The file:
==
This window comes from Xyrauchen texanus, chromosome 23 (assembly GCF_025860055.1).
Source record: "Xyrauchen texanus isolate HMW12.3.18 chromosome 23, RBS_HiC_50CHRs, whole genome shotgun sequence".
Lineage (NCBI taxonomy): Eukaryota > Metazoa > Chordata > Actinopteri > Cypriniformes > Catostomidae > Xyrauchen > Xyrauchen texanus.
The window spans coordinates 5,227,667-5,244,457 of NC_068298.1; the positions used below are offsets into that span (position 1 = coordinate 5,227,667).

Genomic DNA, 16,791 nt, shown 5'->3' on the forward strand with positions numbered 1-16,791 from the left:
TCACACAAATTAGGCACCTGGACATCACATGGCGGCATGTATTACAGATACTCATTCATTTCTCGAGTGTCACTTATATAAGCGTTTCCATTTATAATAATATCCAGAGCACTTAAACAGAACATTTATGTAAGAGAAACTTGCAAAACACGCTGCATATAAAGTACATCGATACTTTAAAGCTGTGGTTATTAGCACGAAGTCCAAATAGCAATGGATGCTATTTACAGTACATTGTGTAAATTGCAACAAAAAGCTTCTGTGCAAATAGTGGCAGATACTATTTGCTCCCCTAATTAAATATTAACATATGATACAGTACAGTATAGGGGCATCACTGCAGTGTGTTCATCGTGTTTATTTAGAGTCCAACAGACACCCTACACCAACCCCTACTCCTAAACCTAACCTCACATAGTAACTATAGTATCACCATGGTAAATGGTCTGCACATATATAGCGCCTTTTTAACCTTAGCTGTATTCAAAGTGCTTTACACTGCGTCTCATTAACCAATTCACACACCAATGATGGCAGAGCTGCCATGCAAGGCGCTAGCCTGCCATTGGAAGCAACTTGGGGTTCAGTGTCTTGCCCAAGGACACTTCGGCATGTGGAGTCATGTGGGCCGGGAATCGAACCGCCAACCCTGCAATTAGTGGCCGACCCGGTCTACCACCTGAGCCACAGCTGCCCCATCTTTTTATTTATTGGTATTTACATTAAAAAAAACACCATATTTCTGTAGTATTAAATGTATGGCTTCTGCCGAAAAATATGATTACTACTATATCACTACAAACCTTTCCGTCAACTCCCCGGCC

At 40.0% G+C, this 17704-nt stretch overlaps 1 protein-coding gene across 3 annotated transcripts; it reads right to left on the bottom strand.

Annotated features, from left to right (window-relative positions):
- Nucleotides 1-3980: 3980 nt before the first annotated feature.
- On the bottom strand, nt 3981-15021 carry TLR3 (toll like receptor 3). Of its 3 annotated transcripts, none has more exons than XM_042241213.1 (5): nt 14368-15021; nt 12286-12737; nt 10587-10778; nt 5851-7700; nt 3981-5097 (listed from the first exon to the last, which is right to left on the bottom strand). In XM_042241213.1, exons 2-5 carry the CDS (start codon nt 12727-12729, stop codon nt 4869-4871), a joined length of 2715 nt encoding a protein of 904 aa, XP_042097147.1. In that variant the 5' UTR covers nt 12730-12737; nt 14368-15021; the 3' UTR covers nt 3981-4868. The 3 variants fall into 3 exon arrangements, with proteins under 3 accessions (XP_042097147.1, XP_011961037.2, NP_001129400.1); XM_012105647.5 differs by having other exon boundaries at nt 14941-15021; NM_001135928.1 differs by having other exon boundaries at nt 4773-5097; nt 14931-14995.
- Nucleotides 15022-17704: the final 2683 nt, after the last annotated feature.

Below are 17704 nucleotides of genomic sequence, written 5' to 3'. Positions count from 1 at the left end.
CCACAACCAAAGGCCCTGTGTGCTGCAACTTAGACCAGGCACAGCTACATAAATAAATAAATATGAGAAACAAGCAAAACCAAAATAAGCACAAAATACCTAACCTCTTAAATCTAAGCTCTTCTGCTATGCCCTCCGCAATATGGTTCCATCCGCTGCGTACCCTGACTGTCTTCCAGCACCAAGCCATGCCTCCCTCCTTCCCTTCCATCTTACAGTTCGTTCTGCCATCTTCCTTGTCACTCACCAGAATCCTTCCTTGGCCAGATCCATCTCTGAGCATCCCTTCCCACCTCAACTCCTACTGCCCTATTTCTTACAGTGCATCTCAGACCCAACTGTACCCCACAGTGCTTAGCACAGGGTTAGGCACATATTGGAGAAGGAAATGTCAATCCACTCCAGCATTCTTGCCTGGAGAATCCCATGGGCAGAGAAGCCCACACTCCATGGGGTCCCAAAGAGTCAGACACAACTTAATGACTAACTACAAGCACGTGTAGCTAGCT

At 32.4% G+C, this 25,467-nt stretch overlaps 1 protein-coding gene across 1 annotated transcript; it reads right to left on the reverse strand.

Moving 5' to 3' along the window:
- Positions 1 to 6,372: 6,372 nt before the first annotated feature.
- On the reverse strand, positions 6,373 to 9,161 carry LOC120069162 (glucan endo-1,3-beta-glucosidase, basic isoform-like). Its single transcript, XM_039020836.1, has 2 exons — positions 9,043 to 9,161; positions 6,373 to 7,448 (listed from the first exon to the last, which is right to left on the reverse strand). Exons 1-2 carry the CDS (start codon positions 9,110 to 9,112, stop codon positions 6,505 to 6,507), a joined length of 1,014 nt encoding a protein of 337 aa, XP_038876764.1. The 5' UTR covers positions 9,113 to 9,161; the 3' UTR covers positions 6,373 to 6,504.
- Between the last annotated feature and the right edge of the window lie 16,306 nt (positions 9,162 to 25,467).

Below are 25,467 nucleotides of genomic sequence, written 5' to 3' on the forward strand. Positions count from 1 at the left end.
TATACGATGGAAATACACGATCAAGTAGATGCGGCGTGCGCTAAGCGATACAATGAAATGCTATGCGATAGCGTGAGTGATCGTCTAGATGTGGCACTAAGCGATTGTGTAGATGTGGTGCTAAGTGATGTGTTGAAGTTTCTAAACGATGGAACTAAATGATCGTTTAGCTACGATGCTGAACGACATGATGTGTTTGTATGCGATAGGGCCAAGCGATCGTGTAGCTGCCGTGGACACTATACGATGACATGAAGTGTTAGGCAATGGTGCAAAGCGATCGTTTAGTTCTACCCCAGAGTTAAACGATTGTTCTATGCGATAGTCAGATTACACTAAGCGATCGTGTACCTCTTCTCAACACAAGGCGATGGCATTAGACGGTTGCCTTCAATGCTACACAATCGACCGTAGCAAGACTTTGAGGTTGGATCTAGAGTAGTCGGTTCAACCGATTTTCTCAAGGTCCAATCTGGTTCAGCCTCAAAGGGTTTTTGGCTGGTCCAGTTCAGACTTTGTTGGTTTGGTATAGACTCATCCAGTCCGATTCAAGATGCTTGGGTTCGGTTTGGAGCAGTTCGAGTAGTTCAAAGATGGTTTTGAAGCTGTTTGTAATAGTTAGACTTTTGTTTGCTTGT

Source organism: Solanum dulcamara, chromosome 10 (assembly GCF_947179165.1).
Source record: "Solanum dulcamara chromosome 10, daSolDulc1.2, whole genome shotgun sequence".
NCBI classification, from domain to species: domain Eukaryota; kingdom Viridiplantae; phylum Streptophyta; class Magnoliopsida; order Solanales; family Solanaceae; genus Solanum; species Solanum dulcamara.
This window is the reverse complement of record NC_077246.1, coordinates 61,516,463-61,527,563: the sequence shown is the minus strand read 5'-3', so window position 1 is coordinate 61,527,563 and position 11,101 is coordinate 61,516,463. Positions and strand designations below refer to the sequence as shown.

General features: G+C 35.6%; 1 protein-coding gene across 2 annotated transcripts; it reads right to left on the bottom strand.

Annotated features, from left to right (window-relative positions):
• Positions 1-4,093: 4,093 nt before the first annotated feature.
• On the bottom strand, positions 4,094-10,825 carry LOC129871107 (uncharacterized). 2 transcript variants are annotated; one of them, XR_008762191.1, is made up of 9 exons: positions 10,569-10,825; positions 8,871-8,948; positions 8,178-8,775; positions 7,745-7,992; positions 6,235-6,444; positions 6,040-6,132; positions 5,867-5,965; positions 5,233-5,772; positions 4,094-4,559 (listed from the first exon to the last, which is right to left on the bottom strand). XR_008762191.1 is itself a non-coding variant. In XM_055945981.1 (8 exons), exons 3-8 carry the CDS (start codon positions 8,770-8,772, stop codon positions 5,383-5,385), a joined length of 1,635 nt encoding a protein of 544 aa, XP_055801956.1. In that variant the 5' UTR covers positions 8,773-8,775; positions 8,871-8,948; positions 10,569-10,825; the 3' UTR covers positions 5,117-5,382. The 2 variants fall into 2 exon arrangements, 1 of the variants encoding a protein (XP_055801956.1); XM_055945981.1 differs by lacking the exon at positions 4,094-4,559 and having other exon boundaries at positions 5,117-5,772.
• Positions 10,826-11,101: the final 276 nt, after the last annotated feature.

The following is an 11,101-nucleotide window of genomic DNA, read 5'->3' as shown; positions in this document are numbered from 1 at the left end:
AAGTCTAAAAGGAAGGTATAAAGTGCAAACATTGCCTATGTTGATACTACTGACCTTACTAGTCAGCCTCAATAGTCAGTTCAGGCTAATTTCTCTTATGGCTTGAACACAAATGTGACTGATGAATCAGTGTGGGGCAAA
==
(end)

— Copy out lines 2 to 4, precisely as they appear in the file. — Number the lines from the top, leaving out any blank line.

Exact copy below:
Source record: "Xyrauchen texanus isolate HMW12.3.18 chromosome 23, RBS_HiC_50CHRs, whole genome shotgun sequence".
Lineage (NCBI taxonomy): Eukaryota > Metazoa > Chordata > Actinopteri > Cypriniformes > Catostomidae > Xyrauchen > Xyrauchen texanus.
The window spans coordinates 5,227,667-5,244,457 of NC_068298.1; the positions used below are offsets into that span (position 1 = coordinate 5,227,667).